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The following is an excerpt from the book Steal These Ideas!
by Steve Cone
Published by Bloomberg; September 2005;$18.95US/$26.50CAN; 1-57660-191-9
Copyright © 2005 Steve Cone

Brochures Kill Trees:
Make the Trees That Die for You Count

Brochures, which take the most time to create, also have the least likelihood of ever being read by their targeted audience. You can dramatically increase readership by following the four tips in the last chapter plus these six suggestions:

1 Put a picture of a person on the brochure cover along with what are called knock outs. Knock outs are quick, one- or two- line highlights of the contents within. The person on your cover can be your spokesperson, your boss, a customer, or an expert in your company's field. Whomever you choose should be highlighted within the brochure as well, perhaps in an interview format.

2 On the front inside cover, summarize the key takeaways of the brochure in bold and easy-to-read copy. After all, why force the readers to go through the whole document to determine their interest? Give them the basic pitch right up front. This way you stand a much better chance of their reading enough to make a decision, as opposed to putting the brochure aside "for when they have more time" -- a time that often never happens.

3 Tell the readers what you want them to do -- on every page. Call us at this toll-free number and/or visit us at the following website . . .

4 Regularly use a question and answer format within your brochures. For a century, psychologists have said that people see questions and subconsciously want to read the answers. Who are we to argue with the human psyche?

5 Have a real contact name and return address prominently displayed, preferably on the back cover.

6 When potential readers grab your brochure, they will make split-second decisions about whether to read or toss it. How do you stop them in their tracks and prevent that trash can lob? Always keep this thought at the top of your mind when designing a brochure. Think and act like you are the weekly layout editor of People magazine. And while you are at it, subscribe to People so that you get a weekly reminder of what "the folks out there" really like to read.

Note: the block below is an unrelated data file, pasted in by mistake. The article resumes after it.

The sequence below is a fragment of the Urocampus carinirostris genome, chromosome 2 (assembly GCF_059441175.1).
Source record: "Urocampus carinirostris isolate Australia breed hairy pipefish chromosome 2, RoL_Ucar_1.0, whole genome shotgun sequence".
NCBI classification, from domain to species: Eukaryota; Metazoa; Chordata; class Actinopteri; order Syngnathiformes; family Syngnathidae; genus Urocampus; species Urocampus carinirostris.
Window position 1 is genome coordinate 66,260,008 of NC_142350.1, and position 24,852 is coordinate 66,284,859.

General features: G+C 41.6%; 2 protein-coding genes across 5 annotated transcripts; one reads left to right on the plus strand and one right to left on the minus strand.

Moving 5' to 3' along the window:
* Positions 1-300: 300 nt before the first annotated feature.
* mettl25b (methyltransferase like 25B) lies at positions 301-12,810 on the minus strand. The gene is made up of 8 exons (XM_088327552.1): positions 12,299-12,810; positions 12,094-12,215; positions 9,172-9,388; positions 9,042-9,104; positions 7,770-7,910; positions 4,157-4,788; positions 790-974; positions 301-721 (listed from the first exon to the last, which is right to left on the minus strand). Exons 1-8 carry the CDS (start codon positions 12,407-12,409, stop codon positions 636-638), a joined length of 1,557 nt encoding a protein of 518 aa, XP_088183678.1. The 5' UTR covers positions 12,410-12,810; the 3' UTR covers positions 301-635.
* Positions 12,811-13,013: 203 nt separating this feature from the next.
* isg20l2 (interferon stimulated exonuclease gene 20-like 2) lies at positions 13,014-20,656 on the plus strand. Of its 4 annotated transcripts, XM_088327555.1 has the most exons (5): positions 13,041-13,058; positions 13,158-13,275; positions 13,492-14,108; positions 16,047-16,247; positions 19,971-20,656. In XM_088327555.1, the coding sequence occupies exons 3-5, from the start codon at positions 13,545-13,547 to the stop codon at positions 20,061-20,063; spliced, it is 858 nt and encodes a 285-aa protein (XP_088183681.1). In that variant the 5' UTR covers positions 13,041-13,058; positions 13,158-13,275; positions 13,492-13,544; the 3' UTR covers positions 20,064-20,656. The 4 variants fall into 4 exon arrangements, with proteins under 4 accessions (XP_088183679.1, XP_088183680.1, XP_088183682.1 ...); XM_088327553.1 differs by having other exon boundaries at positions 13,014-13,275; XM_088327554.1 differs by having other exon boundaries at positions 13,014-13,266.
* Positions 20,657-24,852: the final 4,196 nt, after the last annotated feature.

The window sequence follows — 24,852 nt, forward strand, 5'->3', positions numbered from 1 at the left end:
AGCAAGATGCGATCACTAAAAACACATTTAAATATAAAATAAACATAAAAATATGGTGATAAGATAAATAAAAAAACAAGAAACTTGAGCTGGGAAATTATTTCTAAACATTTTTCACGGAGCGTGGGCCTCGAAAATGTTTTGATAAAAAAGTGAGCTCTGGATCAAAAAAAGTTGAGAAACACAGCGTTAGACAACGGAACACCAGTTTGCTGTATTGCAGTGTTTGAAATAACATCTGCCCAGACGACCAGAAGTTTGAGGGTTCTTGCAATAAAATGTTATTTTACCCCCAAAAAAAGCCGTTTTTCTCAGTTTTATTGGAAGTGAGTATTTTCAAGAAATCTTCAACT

A word about photography and artwork. Most brochures contain abstract art or pictures of people, places, or things that have no hearing on the topic at hand. This stuff is often just filler that supposedly generates enough interest for the reader to thumb through the brochure to its conclusion. AVOID this approach. It has the opposite effect.

As a general rule, do not fill your brochure with random artwork unless you are in the fine arts business. And make sure your photography focuses only on people or surroundings that are part of the story.

Consider a brochure as a short magazine and do what great journalists and news photographers do. Copy these professionals faithfully in the creation and execution of your promotional materials. The pictures you use have to be an integral part of your story. Think what will make a potential reader pick it up with the same curiosity and anticipation that popular magazines generate with their fans.

Copyright © 2005 Steve Cone